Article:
Mathias Rosenthal - Fotolia

Couchbase cozies up to Kubernetes for multi-cloud deployments

Couchbase adds support for Kubernetes container-based deployments of its popular NoSQL database across multiple clouds, such as AWS, Microsoft Azure and Google.

The industry's coalescence around Kubernetes has caused another enterprise software vendor to beef up its multi-cloud chops, but users should weigh tradeoffs of convenience and efficiency against optimization.

Couchbase updated its Autonomous Operator 1.2 tool this month to simplify multi-cloud deployments of its NoSQL database, with production and certification support for Kubernetes container services on AWS, Microsoft Azure and Google Cloud, as well as the latest version of Red Hat OpenShift. Customers can now automatically upgrade and move Couchbase clusters into Kubernetes containers.

Autonomous Operator 1.2 also includes rolling upgrade capabilities for Kubernetes itself, which avoids downtime for multi-cloud deployments, the company said. Other updates include support for Helm, Kubernetes' native package manager; connectivity to Couchbase clients via the public internet; and Transport Layer Security (TLS) certificate rotation for online Kubernetes clusters.

Couchbase Autonomous Operator, first generally available in August, has roots in Operators, an open source framework introduced for Kubernetes by CoreOS in 2016. CoreOS was subsequently acquired in 2018 by Red Hat, which now offers Operator Framework. Operators and its derivatives aim to tackle a challenge with Kubernetes-based deployments: how to handle stateful applications such as databases, which require more work to scale, upgrade and reconfigure, compared to stateless ones such as web apps.

NoSQL database architectures and characteristics
NoSQL database architectures emphasize different aspects of data management.

Couchbase seeks growth through more customer options

Support for multi-cloud deployments are necessary today for enterprise software vendors, particularly those who play in the middle tier such as Couchbase. Customers have many choices for databases, whether traditional or in the NoSQL realm, and want portability across platforms.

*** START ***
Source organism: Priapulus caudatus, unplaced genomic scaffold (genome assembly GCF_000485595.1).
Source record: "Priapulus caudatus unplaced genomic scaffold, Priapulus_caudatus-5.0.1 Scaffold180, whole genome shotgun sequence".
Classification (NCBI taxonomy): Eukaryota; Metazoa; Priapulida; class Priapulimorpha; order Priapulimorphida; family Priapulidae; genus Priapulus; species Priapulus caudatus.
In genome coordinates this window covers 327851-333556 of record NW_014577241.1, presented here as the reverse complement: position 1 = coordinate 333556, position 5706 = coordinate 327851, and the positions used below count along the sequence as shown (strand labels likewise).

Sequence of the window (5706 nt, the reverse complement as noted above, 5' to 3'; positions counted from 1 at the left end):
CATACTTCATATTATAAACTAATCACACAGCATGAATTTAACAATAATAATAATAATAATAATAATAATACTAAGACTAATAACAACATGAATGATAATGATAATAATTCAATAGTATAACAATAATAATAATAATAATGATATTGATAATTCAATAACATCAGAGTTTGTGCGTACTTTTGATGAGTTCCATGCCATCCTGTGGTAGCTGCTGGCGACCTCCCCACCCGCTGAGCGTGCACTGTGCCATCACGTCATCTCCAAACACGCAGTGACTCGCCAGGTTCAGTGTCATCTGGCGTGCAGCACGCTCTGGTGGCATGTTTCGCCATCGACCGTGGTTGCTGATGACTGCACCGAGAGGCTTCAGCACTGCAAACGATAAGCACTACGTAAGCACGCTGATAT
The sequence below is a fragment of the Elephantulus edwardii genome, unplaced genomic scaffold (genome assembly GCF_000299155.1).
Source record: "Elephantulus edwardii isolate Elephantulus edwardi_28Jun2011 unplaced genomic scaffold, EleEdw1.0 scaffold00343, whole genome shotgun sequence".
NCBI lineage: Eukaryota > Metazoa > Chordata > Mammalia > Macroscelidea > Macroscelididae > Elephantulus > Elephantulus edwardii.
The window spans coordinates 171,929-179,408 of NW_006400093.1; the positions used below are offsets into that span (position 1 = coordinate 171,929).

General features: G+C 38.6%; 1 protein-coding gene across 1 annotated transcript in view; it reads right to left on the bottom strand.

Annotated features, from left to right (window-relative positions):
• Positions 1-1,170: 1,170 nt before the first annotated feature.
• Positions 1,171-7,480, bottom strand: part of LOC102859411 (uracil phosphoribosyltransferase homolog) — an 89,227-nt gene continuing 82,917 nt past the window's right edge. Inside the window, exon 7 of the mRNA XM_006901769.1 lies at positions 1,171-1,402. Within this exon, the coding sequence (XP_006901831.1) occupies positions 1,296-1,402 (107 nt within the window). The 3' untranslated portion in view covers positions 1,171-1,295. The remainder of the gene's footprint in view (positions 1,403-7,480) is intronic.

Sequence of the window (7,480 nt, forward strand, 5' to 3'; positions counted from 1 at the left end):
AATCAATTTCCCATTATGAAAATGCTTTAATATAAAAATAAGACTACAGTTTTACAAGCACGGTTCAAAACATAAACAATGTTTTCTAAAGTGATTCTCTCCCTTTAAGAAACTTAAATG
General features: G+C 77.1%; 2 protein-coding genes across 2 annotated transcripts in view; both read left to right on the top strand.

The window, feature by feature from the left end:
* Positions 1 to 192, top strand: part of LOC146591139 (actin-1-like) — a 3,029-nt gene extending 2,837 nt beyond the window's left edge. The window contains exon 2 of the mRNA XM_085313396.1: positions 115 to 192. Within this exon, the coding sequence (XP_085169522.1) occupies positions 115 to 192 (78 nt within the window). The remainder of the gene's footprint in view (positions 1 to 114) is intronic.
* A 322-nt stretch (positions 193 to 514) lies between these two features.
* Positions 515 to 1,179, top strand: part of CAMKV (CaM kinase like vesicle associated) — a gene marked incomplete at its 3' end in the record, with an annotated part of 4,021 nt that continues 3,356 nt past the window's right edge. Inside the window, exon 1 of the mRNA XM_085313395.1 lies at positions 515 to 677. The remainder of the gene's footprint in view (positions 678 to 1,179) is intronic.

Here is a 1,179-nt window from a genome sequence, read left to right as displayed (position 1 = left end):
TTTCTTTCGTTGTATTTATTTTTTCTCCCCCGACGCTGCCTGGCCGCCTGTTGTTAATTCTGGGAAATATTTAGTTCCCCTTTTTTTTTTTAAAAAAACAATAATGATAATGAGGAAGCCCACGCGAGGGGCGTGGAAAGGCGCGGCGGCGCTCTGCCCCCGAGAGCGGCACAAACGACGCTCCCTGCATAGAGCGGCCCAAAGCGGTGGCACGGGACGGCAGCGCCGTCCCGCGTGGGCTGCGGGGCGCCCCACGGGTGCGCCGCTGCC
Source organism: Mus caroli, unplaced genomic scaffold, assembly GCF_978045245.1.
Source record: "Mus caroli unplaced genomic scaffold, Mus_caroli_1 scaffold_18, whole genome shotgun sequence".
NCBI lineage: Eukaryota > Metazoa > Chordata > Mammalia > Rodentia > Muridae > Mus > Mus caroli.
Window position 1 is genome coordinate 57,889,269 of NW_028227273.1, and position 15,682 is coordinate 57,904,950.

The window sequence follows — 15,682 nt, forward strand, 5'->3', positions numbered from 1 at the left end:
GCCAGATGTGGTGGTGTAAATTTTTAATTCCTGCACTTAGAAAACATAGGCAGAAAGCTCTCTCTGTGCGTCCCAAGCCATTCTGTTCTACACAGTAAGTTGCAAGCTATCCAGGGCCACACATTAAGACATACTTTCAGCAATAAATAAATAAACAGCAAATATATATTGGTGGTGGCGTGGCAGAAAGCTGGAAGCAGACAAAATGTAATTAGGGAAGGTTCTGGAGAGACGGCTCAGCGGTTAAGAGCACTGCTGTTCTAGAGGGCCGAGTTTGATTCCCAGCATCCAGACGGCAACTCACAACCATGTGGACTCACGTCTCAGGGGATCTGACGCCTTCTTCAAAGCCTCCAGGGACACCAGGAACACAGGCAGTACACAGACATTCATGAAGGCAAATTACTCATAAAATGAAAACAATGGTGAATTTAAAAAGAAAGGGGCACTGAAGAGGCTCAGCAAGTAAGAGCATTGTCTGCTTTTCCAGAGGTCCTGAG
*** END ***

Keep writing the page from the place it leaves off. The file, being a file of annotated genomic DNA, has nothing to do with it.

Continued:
Couchbase offers a managed version of the database, but it gears Autonomous Operator toward DevOps-driven shops that want more hands-on control along with easier management of complex multi-cloud deployments. Couchbase also wants to drive growth through the channel, and broader support for Kubernetes and tools such as Autonomous Operator should appeal to resellers, VARs and systems integrators as their customers explore multiple cloud options.

Technology which abstracts away picky platform details and tasks also reduces your ability to optimize your configuration.
Curt Monash President, Monash Research

Like competitor MongoDB, Couchbase's database is commonly used for mobile, web and IoT applications. With Autonomous Operator -- which is similar in purpose to MongoDB's Enterprise Operator -- Couchbase presents users with convenience and greater efficiency, but there are tradeoffs to consider.

"Technology which abstracts away picky platform details and tasks also reduces your ability to optimize your configuration, notably for performance," said Curt Monash, president of Monash Research in Acton, Mass. "If you don't mind the lack of optimization, using such tools can lead to nice reductions in effort, cost and blood pressure."

Moreover, many database applications don't have performance issues, while others only have performance issues that can be solved by scale-out, Monash said. "Those are the ones that can fit well in the cloud," he said.

Next Steps

Couchbase IPO brings NoSQL database to the stock market

Dig Deeper on Cloud deployment and architecture

Data Center